30 best Halloween songs, including Alice Cooper, AC/DC, Michael Jackson and Black Sabbath

Need a spooky soundtrack to set off your Halloween party this year?

Here’s a look at 30 classics guaranteed to put you in the mood for the ultimate rock ‘n’ roll holiday. A few of these choices are painfully obvious Halloween staples. “Monster Mash,” for instance.

But that song is child’s play compared to a lot of these choices. And I don’t mean “Child’s Play,” the movie with Chucky, the murdering doll. That was actually scary. I mean child’s play as in sticky kids’ stuff, as opposed to Alice Cooper staring longingly into cadaver eyes or Bauhaus paying tribute to film legend Bela Lugosi of “Dracula” fame.

We’re just doing our part to keep Halloween frightfully on point here.

Alice Cooper, ‘I Love the Dead’

I could have filled the list with Alice Cooper songs. In fact, I did a separate list called the Ultimate Alice Cooper Halloween playlist if you want to dig a little deeper. It seemed more fair for the sake of this list to limit each artist to a single track. And this one is a ghoul-tide gem, from the opening verse, “I love the dead before they’re cold. Their bluing flesh for me to hold. Cadaver eyes upon me see … ” Pause. “Nothing.” Other lines that make this song the greatest Halloween track ever? “I never even knew your now-rotting face.” “While friends and lovers mourn your silly grave, I have other uses for you, darling.” And the sing-along chorus is genius. The only thing missing is a children’s choir. Ahh, restraint ….

 

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The Who, ‘Boris the Spider’

John Entwistle’s demented genius fueled a number of the Who’s most offbeat early tracks, including this — a creepy, creepy, crawly, crawly ode to a spider named Boris. The dark, descending bass line makes it sound like horror-movie soundtrack fare, and Entwistle’s voice on the chorus is particularly creepy. By the final verse, he’s gone from merely observing the spider to fearing the spider to beating the spider to death with a book. As the late, great bassist puts it, “He’s come to a sticky end.”

Bauhaus, ‘Bela Lugosi’s Dead’

A Hungarian film star best remembered for his starring role in “Dracula,” Lugosi made an ideal subject for a Bauhaus single. And these goth-rock pioneers delivered with a haunting post-punk tapestry of strange guitar effects, a dark, descending bass line and lead singer Peter Murphy eventually making his way to the mike to deliver the eulogy several minutes in: “The bats have left the bell tower. The victims have been bled. Red velvet lines the black box. Bela Lugosi’s dead.”

David Bowie, ‘Scary Monsters (And Super Creeps)’

The title track to David Bowie’s 1980 classic “Scary Monsters” finds the former Ziggy Stardust observing a woman’s descent into madness and, as such, those super creeps and scary monsters may be nothing more than figments of a mind gone mad. Or are they?

Screamin’ Jay Hawkins, ‘I Put a Spell on You’

Long before Alice had met his untimely demise in a guillotine, Screamin’ Jay Hawkins was making the world safe for spooky rock-and roll-theatrics in the ’50s. Carried onstage in a flaming coffin, Hawkins would rise from the box wearing a black satin vampire cape and serenade a skull named Henry, which Hawkins would carry around on a stick, with songs like this. Hawkins has said he was drunk the day he cut “I Put a Spell on You” and that explains a lot, but his performance still brings chills with maniacal laughter punctuating what sounds like the ranting of a half-mad stalker. “I put a spell on you because you’re mine,” Hawkins sneers in the opening verse. And it gets creepier from there.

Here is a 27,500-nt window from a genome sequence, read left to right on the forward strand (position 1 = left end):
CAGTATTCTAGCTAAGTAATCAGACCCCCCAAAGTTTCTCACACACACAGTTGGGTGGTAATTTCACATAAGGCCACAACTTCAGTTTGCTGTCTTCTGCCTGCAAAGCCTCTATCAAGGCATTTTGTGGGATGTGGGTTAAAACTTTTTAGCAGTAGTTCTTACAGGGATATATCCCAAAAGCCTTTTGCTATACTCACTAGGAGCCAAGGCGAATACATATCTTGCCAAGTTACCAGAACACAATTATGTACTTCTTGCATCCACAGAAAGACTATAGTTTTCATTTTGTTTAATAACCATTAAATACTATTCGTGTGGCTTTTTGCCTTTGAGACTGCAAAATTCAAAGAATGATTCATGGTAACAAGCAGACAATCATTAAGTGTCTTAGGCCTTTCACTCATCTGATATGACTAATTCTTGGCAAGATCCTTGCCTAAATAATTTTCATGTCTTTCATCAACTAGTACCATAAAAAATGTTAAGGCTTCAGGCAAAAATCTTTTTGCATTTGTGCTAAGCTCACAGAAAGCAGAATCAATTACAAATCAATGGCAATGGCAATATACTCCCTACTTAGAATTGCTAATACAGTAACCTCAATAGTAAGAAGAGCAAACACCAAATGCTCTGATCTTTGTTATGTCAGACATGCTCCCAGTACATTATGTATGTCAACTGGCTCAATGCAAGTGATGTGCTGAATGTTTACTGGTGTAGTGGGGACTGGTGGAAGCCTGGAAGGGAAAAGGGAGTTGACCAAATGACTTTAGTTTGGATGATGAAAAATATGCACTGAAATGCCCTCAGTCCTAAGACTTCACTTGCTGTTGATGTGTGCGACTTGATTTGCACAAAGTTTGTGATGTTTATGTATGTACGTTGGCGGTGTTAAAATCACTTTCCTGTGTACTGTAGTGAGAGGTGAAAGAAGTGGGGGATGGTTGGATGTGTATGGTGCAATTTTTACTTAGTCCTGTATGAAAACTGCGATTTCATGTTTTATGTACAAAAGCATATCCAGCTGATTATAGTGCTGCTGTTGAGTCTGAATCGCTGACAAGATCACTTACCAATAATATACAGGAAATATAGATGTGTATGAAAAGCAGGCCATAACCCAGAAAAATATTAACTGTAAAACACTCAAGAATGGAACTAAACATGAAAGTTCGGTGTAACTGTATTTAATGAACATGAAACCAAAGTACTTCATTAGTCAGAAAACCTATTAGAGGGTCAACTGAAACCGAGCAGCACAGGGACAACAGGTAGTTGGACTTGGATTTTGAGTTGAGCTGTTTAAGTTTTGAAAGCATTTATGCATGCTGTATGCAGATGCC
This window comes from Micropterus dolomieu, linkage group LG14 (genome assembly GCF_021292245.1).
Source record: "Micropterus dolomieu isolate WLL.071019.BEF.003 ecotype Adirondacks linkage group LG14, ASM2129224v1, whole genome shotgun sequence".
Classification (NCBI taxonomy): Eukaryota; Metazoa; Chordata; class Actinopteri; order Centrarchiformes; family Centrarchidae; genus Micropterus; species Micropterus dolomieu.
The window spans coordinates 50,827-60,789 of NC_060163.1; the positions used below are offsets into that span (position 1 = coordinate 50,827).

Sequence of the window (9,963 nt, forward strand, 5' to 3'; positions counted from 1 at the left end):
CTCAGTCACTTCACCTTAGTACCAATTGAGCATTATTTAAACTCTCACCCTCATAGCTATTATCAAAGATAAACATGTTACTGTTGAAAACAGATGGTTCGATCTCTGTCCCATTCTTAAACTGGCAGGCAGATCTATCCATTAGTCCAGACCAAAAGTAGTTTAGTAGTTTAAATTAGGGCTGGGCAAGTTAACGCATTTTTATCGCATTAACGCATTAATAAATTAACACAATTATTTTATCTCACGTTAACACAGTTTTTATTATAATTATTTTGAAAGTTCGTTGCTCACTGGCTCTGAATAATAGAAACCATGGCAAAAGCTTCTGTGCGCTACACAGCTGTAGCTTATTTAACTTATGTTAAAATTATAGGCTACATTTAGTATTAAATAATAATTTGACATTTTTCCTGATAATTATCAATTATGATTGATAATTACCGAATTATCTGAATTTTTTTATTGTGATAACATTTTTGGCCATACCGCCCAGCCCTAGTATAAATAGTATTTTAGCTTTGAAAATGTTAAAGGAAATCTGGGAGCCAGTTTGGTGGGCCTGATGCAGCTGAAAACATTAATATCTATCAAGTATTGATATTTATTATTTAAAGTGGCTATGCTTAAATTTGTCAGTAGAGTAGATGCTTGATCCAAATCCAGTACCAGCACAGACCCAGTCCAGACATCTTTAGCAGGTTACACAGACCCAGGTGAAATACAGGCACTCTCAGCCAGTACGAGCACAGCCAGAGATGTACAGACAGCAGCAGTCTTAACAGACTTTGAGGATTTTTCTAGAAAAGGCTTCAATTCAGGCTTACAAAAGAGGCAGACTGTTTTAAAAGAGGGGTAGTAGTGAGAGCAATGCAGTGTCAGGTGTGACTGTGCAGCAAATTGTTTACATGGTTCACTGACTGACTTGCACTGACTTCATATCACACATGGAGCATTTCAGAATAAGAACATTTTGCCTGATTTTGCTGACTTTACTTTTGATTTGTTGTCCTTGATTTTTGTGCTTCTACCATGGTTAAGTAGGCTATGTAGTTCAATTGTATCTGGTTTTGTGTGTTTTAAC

AC/DC, ‘Highway to Hell’

From AC/DC’s final album with Bon Scott on vocals, “Highway to Hell” finds Scott romanticizing hell as the ultimate rock-and-roll promised land. “My friends are gonna be there, too,” the singer gleefully proclaims. Or course, he didn’t know he was about to die. But chances are, he would’ve sung that bit about a “season ticket on a one-way ride” regardless. The guitar riff is among the finest AC/DC ever hammered home, while the solo does more with the raunchier side of the Chuck Berry template than any lead guitar break since the early Kinks.

Roky Erickson, ‘I Walked With a Zombie’

The former leader of psychedelic garage-rock legends the 13th Floor Elevators, Roky Erickson recorded this wholly believable account of his walk with a zombie at the helm of a new band, the Aliens, in 1981. It shares a title with a classic zombie film from 1943, and lyrically there’s not much too it, with Erickson repeating “I walked with a zombie, I walked with a zombie, I walked with a zombie last night” until it’s clear the zombies hypnotized his fractured mind and sent him back to share his haunted visions with the world.

The Minus 5, ‘Lies of the Living Dead’

This garage-punk classic from the desk of Scott McCaughey finds the Minus 5 leaning into yet another less-than-subtle variation on the three-chord stomp of “Gloria” as McCaughey calls the living dead out on the lies they’ve been feeding him, all that talk of elevator clouds and bugs that braid your hair. The singalong chorus is priceless (the “lie, lie, lies of the living dead”), and thankfully someone thought to add an organ sound straight out of 1966. It’s one of three songs on this list you can find on a CD called “Little Steven’s Underground Garage Presents Halloween a Go-Go.”

Black Sabbath, ‘Black Sabbath’                 

Church bells tolling in a thunderstorm? They’ve got the horror-movie vibe established long before the band itself emerges from the sludge with the scariest, most devilicious riff the world had ever known. And this is all before the singing kicks in. “What is this that stands before me,” Ozzy Osbourne wonders. “Figure in black, which points at me?” Turns out it’s Satan, and despite his unearned reputation as a longhaired friend of Satan, Ozzy’s running scared and begging God for help before the track is out. A truly terrifying epic.

Ozzy Osbourne, ‘Bark at the Moon’